A charismatic activist leads a globally-regarded NGO that provides shelter and education for girls rescued from brothels in Northern Thailand. But as the filmmakers meet the girls and their families, discrepancies begin to emerge and the story takes an unexpected turn.

The Wrong Light explores the exploitation and misrepresentation of young girls in Thailand. The outreach and engagement work will explore the broader issues of exploitation and lack of transparency at all levels of the global aid system. The campaign will support a shift in how journalists, the wider media, non-profit organizations, individual donors, fundraisers, decision-makers in the global aid and development industry, and documentary filmmakers understand and work towards narrative authenticity and integrity.

Population(s) Served

In DANCING IN JAFFA, produced in association with kNow Productions and Tiara Blu Films, meet the Muslim, Christian, and Jewish Israeli 10-year olds who, despite being taught to hate one another, have the courage to partner together in a dance competition in Jaffa, Israel.

Population(s) Served

TRE MAISON DASAN is a story that explores parental incarceration through the eyes of three boys. Following their interweaving trajectories through boyhood marked by the criminal justice system, and told directly through the child’s perspective, the film unveils the challenges of growing up and what it means to become a man in America. Hilarious, heartbreaking, uplifting and ending with tremendous hope, Tre, Maison and Dasan’s lives are stories of growing up, struggle, loss, empathy, positivity, resilience and unconditional love.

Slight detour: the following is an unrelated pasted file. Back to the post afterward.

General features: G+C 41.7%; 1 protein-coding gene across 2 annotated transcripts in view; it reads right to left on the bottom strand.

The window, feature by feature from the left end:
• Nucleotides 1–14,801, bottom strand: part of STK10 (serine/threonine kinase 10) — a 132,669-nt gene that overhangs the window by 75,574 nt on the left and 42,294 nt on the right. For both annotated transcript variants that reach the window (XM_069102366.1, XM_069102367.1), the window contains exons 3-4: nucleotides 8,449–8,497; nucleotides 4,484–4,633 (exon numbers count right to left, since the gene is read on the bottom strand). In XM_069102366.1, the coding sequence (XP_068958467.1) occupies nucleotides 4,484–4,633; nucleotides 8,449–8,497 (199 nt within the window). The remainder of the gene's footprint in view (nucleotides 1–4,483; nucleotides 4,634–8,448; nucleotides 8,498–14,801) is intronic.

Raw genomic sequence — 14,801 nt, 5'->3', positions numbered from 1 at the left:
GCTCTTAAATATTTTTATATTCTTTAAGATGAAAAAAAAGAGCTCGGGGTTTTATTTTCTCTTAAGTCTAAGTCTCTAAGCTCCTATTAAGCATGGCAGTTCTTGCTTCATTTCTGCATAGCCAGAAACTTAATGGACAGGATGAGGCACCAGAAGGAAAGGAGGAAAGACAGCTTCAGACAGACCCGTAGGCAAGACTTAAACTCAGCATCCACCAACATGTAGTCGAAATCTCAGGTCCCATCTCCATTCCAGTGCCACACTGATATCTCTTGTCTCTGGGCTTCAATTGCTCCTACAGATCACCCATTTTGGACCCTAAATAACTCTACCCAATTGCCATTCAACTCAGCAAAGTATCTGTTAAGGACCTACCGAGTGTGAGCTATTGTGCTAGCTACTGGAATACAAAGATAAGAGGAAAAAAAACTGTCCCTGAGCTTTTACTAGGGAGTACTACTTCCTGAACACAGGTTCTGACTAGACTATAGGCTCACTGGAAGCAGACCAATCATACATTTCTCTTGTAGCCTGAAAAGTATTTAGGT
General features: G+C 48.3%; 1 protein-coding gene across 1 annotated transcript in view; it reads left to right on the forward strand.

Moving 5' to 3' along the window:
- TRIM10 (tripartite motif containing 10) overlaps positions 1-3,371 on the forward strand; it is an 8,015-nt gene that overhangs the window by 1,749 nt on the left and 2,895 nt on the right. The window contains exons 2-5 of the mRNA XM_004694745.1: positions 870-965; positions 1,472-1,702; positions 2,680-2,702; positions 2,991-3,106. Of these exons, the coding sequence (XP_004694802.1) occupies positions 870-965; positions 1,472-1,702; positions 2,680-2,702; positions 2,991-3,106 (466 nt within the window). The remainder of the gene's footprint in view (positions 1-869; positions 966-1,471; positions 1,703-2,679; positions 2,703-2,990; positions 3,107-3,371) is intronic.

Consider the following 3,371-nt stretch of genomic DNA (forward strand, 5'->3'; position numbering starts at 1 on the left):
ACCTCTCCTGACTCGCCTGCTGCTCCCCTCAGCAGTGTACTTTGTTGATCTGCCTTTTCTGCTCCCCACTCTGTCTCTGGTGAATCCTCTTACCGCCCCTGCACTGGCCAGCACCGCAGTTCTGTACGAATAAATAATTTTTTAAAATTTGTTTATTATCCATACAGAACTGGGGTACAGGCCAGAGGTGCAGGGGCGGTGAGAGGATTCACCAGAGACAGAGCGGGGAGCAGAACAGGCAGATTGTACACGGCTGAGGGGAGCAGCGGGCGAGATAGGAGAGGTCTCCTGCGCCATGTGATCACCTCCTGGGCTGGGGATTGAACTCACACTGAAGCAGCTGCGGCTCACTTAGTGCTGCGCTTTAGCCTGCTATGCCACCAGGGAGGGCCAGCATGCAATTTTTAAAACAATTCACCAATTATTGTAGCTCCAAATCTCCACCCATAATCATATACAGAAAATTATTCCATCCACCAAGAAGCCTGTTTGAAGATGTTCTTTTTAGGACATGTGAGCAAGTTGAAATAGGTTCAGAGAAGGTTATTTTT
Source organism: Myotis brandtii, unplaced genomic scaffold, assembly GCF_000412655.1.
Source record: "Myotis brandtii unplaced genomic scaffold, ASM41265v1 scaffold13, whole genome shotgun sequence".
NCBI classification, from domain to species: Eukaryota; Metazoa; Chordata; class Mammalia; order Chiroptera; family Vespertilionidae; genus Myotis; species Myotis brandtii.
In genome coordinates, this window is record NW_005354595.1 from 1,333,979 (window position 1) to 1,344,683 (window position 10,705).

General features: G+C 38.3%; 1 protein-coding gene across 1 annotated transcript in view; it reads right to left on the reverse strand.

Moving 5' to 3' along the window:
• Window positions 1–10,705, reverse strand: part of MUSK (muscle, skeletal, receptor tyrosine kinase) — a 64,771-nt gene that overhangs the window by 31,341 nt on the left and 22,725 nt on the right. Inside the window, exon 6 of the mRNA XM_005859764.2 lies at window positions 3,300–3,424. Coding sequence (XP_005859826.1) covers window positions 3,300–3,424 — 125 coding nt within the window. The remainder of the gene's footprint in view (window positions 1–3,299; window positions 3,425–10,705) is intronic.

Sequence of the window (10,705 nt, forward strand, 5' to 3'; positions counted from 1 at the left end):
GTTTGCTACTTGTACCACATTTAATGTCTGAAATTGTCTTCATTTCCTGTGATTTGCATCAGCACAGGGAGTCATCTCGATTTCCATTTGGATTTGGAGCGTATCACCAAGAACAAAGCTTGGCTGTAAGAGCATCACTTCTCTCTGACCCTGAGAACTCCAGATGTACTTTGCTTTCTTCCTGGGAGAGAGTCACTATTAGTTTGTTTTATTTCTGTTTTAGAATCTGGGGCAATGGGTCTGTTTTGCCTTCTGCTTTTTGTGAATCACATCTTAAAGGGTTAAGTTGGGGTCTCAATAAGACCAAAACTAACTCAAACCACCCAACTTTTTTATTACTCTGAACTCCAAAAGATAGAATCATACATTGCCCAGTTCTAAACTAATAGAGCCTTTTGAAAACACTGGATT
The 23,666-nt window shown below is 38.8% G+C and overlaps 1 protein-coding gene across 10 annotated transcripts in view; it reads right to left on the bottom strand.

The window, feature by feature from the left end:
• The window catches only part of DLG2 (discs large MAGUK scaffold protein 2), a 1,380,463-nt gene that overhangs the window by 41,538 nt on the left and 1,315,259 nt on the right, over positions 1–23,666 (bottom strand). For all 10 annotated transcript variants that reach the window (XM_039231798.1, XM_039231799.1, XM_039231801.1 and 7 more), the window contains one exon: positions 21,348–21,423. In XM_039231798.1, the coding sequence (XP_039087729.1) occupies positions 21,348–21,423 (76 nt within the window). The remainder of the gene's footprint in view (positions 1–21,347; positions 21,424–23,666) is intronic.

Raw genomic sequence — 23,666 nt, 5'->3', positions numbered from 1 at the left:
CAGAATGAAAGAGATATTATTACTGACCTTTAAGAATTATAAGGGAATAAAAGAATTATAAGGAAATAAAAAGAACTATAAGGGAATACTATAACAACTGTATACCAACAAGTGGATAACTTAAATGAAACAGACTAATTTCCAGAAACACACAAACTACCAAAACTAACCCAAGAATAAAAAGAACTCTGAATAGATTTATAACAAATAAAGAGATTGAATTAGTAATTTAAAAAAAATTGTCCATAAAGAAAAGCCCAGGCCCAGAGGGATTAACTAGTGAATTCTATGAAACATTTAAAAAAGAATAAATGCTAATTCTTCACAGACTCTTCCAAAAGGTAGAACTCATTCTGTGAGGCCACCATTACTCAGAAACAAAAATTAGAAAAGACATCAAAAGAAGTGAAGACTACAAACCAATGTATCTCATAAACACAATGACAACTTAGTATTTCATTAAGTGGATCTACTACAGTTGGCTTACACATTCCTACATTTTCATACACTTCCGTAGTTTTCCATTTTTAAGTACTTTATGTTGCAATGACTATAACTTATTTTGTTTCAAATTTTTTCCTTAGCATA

Produced in Association with Shine Global.

Although a bi-partisan, national conversation around incarceration in American has been raging, the population of children affected by their parent’s incarceration has remained largely ignored. As “law and order” policies are once again promised by a new administration, the voices of children must be an instrumental component of the conversation moving forward. Beyond generational incarceration, parental incarceration is at the core of many issues including child poverty, high school drop out rates, drug abuse and others at the forefront of youth-issues in America. Tre, Maison, Dasan will be a critical immersion into how these separate systems interact within the lives of these three boys.

One in fourteen children have or have had a parent in prison. They represent the future of our country, the lasting affects of our vast incarceration system, and a chance to break a seemingly endless cycle of racism and imprisonment. Often we tell stories about children through a top down perspective, influenced by what we (adults) “know” about their psychology and how their lives will unfold. Children are critical thinkers and feelers, innocent to the boxes that society will eventually force them to conform to – race, gender, mental health, and socio-economic status. There is a desperate need for a film, and a practice, that allows the children to speak for themselves, and fully represents the experience for others living with an incarcerated parent.

Population(s) Served